Global Warming and the World Trading System
The Institute hosted a discussion of the linkages between the coming United States and international policies on climate change and the world trading system, at the release meeting of its new book, Global Warming and the World Trading System, on March 31, 2009. Coauthors Gary Clyde Hufbauer and Steve Charnovitz offer in their book the first comprehensive analysis of the relationships between the world trading system and climate change policy. The book assesses the implications of the current WTO system for alternative approaches to curbing carbon emissions, offers a series of options for dealing with their trade aspects, and proposes a new Code of Good WTO Practice on greenhouse gas emission controls.
The Institute has undertaken a major series of studies on this set of issues on the view that the evolving national and international responses to global warming, and their interactions with the world trading system, will lead to some of the most fundamental changes in the global economic architecture since the creation of the Bretton Woods system at the end of the Second World War. It is clear that national legislation in the United States and other countries must include a trade policy dimension to respond to domestic concerns to preserve a “level playing field” with international competitors. At the international level, mishandling of the issue could both generate new cross-border trade conflicts and scupper the climate change negotiations themselves by erecting new tensions between key countries.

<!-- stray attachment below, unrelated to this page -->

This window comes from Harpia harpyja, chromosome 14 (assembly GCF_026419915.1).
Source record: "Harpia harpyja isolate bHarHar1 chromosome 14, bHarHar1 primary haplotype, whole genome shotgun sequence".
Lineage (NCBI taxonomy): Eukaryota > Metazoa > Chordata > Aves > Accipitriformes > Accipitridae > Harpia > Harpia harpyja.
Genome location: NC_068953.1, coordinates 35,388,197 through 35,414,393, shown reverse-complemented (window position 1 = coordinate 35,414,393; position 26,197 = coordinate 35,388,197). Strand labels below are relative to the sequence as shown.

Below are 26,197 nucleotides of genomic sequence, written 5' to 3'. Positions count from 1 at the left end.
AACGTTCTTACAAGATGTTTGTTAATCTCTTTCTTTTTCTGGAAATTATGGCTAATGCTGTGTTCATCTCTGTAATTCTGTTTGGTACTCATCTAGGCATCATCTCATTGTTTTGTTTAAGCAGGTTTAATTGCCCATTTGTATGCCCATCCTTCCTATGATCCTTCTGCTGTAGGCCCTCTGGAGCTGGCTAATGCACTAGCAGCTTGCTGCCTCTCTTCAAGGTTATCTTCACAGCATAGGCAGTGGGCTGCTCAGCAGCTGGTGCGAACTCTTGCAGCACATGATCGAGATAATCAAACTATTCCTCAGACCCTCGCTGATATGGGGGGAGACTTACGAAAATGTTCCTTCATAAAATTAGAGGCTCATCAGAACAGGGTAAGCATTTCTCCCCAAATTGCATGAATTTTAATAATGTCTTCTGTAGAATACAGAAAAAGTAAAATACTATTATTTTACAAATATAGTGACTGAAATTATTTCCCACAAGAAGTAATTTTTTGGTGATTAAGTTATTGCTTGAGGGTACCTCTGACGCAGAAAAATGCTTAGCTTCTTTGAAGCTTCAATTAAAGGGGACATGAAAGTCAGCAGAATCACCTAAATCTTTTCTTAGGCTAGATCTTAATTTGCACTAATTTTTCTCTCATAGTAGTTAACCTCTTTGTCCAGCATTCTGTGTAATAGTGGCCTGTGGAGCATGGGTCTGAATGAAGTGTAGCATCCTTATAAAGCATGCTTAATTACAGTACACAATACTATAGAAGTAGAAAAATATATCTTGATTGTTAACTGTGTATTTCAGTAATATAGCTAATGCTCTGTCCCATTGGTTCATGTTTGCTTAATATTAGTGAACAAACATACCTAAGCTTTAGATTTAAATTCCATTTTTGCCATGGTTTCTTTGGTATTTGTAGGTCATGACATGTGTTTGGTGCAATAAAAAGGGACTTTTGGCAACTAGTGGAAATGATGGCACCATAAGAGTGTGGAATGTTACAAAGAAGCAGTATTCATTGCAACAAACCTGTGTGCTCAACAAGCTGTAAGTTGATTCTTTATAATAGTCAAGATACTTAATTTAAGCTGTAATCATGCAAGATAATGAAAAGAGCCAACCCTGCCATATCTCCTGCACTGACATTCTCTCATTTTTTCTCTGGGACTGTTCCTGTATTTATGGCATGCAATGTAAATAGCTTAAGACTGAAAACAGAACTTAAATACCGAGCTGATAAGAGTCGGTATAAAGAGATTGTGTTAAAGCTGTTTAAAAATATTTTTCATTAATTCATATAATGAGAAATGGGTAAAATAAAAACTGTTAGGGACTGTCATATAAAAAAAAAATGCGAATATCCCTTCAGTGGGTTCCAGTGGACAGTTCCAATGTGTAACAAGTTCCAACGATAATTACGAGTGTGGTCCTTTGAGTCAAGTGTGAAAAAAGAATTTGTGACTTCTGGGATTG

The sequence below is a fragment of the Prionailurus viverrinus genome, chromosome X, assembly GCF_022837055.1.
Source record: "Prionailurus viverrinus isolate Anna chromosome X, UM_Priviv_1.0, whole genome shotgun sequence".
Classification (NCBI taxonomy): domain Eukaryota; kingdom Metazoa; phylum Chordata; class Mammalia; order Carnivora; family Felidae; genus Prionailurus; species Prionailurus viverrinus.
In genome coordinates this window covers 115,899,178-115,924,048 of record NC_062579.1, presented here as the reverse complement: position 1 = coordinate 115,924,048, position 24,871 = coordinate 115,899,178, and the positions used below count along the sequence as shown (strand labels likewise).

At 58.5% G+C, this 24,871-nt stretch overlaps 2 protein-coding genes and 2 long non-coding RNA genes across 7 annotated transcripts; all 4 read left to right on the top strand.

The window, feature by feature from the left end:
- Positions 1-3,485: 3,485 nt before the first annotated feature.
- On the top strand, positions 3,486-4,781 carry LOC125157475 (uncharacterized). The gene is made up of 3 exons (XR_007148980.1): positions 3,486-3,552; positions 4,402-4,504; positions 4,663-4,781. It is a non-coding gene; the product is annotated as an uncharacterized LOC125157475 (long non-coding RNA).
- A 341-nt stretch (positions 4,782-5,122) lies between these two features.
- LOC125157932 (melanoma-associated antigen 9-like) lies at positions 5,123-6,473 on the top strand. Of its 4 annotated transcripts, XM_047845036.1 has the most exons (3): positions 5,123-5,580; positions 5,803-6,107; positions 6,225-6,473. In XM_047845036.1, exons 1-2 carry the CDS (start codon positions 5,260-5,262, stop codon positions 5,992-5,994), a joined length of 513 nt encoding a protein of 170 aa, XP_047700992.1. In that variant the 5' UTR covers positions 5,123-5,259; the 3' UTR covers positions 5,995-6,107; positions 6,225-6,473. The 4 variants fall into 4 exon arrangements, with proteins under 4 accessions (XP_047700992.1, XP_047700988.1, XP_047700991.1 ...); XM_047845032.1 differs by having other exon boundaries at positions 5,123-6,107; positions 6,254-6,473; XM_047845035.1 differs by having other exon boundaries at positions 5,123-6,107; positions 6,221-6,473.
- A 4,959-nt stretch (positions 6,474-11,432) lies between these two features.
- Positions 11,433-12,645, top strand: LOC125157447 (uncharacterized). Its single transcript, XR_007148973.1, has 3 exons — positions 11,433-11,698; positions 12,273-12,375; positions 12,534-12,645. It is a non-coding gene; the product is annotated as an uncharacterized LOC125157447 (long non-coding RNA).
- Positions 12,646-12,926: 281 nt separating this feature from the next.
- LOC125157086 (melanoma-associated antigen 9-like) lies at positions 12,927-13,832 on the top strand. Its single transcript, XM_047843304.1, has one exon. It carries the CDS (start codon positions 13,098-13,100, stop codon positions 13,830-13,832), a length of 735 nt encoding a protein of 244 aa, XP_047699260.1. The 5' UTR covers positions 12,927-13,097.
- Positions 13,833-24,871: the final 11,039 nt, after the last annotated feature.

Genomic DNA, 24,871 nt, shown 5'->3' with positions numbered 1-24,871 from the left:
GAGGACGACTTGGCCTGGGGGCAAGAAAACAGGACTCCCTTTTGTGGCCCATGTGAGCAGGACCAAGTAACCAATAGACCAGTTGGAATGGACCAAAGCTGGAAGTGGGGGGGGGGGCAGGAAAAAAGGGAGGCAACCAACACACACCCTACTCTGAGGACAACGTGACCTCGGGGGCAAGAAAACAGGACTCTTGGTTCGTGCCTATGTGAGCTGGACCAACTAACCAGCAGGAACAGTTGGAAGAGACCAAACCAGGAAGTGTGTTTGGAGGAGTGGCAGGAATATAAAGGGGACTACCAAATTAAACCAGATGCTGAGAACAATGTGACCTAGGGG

Gary Hufbauer: Presentation [pdf]
Steve Charnovitz: Presentation [pdf]